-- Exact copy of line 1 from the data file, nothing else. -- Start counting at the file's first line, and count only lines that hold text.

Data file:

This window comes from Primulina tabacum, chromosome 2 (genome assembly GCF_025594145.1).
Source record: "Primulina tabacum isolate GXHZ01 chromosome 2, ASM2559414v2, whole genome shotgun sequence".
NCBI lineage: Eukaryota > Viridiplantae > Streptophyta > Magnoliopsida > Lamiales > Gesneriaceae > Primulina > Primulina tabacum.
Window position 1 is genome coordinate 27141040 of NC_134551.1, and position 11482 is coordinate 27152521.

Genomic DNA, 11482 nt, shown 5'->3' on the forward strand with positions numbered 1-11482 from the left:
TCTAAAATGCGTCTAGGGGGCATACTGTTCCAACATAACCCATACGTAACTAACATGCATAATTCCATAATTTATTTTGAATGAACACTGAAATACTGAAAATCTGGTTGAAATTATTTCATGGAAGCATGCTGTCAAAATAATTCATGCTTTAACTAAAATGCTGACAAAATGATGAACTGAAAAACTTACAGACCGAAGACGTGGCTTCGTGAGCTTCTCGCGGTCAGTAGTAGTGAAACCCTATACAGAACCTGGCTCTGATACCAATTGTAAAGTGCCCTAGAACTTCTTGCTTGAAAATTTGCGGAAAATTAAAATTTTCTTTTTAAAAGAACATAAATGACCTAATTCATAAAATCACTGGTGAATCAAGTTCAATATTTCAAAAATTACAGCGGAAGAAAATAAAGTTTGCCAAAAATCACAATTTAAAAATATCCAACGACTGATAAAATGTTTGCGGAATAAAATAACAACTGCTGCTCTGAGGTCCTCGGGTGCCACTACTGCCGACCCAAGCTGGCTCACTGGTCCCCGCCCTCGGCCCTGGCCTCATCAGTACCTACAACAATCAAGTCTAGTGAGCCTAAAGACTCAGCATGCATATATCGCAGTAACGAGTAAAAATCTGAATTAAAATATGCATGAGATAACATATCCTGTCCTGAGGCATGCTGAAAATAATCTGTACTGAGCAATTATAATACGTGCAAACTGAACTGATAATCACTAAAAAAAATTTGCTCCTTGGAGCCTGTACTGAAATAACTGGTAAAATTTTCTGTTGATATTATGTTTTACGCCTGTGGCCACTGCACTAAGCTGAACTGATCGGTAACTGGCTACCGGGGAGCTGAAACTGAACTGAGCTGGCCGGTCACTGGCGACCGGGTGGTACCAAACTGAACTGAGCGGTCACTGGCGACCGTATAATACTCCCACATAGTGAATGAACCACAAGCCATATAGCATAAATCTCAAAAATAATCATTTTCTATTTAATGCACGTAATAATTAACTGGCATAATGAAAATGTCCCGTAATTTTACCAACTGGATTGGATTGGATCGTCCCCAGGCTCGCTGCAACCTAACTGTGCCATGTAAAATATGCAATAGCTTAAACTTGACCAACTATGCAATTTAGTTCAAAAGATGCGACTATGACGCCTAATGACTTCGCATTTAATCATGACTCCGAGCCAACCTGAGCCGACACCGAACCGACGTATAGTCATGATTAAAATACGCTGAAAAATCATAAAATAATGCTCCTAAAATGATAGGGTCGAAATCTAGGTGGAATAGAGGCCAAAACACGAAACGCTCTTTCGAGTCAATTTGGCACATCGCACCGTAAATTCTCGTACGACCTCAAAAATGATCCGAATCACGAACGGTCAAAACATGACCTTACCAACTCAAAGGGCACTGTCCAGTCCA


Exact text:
This window comes from Primulina tabacum, chromosome 2 (genome assembly GCF_025594145.1).